India’s incumbent international operator, VSNL, announced today that it had agreed to buy Teleglobe, the largest international voice over IP (VoIP) carrier in the world — and former Canadian monopoly overseas voice carrier. Should the deal meet with shareholder approval and pass regulatory review, the merged company — which also includes the recently integrated Tyco Global Network — would become one of the largest multinational providers of voice, Internet, and bandwidth services.
The data below are drawn from the reports and databases of TeleGeography Research, the authoritative source for statistics and analysis on international communications:
Teleglobe became the largest carrier in the 30 billion minute international VoIP market when it acquired ITXC in 2004. Although VoIP represented under 15% of the global call market in 2004, it is growing at double to triple the rate of the traditional public switched voice market. Combined with Teleglobe’s wholesale voice operations around the world, VSNL will become the fifth largest carrier of voice minutes in the world.
Although VSNL is a significant carrier of voice minutes in its own right, its international Internet infrastructure has been limited to a few routes out of India. With the acquisition of Teleglobe, VSNL will be adding backbone Internet connectivity to 14 new countries, bringing its total to 17. Still, the combined VSNL and Teleglobe international Internet backbone puts it only in the top 30 of global backbone providers. This may change rapidly if VSNL builds out its Internet infrastructure to serve India’s growing demand for corporate bandwidth.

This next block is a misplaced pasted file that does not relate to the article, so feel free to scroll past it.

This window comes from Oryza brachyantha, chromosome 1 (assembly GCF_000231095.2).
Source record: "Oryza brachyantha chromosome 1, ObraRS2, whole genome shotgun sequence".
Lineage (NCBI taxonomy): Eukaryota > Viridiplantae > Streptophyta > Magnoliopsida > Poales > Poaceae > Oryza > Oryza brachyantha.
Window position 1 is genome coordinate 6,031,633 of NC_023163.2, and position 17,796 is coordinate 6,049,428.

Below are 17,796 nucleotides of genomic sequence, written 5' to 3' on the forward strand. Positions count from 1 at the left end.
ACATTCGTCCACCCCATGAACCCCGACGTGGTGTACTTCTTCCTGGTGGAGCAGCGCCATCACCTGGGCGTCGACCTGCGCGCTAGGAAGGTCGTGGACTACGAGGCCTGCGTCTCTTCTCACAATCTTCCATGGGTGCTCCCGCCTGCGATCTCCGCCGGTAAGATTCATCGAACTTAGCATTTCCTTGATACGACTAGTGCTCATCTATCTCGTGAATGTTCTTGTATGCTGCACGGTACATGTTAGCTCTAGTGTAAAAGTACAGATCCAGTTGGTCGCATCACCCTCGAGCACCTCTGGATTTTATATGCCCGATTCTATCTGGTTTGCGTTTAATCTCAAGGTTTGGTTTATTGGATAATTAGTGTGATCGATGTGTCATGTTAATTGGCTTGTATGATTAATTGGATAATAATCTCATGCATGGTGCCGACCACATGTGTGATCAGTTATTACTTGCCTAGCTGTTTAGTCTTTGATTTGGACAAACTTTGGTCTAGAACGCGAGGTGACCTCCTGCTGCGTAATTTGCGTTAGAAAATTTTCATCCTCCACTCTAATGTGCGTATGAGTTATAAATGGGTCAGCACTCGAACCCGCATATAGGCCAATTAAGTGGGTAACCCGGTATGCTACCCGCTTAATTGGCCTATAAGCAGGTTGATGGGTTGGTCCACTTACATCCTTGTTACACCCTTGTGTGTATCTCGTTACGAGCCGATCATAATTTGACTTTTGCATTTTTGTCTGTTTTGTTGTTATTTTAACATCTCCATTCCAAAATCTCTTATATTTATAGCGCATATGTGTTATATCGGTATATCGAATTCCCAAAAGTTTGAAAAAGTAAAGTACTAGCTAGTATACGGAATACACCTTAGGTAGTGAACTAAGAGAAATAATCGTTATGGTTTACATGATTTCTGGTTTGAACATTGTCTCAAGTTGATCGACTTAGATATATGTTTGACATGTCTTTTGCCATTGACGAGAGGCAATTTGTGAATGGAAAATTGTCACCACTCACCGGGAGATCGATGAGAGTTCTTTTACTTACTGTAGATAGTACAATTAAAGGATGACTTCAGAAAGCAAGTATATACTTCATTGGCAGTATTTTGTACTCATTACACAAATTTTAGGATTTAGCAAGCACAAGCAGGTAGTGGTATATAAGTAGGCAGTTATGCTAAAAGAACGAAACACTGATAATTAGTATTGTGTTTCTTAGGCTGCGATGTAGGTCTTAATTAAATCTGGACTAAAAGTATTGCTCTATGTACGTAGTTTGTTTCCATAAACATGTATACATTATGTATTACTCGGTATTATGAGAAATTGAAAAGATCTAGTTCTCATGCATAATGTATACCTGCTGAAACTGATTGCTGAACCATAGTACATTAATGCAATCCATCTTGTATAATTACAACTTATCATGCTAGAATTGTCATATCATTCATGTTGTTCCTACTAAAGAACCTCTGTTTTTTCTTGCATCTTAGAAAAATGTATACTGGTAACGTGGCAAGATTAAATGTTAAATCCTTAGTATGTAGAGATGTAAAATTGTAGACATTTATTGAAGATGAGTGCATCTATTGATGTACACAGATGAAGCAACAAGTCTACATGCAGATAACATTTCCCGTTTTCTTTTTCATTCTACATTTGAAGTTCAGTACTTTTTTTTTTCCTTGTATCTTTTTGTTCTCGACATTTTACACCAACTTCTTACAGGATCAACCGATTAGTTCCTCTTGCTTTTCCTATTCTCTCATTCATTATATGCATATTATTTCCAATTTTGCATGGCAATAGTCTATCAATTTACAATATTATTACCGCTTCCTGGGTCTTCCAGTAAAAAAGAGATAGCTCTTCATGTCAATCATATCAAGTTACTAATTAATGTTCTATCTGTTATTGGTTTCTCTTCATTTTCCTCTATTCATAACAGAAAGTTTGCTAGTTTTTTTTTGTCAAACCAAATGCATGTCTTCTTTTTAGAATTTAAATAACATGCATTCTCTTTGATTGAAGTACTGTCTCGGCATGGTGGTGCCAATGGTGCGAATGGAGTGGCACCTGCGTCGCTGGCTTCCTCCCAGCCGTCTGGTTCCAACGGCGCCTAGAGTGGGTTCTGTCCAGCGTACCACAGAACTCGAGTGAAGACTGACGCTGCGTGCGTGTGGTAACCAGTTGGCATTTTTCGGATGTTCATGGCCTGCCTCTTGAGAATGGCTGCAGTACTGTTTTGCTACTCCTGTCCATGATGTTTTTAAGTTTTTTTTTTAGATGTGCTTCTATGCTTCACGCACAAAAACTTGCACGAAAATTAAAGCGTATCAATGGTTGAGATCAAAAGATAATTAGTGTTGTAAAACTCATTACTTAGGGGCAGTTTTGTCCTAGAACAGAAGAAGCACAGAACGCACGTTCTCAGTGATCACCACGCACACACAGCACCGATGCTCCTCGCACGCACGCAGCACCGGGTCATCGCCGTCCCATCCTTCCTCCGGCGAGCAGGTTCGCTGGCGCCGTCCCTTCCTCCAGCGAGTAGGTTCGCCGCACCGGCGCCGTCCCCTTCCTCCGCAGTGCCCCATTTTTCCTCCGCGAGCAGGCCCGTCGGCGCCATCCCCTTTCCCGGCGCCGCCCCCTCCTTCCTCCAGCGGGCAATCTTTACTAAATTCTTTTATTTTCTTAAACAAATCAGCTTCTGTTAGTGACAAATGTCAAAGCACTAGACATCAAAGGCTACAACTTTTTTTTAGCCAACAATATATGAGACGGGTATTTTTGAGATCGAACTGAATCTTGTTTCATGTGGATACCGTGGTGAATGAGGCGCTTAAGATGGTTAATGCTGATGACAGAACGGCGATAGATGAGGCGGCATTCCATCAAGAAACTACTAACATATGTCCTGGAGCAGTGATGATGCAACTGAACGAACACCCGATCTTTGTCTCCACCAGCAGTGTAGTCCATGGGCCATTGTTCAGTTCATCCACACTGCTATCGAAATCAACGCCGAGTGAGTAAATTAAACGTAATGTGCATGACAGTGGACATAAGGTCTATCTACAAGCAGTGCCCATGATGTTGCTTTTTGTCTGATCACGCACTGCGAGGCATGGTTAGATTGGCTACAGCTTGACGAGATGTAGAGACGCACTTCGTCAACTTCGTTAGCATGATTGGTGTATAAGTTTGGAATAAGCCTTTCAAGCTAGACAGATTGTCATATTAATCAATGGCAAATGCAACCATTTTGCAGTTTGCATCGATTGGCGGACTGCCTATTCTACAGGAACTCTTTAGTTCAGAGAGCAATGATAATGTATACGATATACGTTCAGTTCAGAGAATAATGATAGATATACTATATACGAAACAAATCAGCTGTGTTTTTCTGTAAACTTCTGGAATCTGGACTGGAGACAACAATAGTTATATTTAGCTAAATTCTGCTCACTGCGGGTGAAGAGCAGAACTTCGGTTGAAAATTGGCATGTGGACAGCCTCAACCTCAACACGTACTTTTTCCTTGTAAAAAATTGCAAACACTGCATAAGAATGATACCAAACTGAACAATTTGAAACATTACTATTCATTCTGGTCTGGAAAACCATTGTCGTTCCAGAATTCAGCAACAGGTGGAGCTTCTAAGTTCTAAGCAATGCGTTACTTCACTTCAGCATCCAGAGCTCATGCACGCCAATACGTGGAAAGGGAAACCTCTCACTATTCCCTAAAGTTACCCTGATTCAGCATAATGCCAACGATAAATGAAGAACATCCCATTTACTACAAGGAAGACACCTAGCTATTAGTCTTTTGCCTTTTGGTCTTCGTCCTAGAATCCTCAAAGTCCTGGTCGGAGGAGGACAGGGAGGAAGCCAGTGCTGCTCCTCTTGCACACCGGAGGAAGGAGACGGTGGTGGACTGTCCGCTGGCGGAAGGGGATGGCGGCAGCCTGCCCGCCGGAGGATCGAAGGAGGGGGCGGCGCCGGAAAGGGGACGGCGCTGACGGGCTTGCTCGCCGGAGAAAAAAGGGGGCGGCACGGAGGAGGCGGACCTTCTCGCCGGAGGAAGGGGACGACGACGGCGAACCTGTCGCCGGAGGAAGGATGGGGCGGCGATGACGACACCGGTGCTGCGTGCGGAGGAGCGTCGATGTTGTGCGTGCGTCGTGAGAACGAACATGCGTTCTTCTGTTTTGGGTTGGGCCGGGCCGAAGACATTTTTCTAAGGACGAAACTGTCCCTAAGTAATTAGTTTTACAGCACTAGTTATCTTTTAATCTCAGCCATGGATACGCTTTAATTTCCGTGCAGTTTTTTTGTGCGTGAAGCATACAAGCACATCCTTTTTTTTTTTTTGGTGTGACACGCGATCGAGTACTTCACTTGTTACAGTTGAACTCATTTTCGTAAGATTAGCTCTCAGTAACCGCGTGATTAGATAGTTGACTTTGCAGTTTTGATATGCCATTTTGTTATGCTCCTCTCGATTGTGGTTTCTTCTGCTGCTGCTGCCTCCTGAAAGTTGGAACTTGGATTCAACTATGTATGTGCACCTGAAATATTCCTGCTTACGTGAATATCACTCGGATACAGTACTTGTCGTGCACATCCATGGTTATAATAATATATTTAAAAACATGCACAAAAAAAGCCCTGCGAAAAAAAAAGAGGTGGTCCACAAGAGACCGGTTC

source: Global Internet Geography
By purchasing Teleglobe, VSNL will be pairing Teleglobe, a major wholesale services provider, with the Tyco Global Network, a major provider of wholesale submarine and terrestrial network capacity that VSNL acquired recently. As of early 2005, Teleglobe owned or controlled part of 90 submarine and terrestrial network systems, as well as satellite connectivity around the world. Although other carriers, such as AT&T and MCI, may connect to more individual city locations, few companies are known to control capacity on as many different systems.
source: International Bandwidth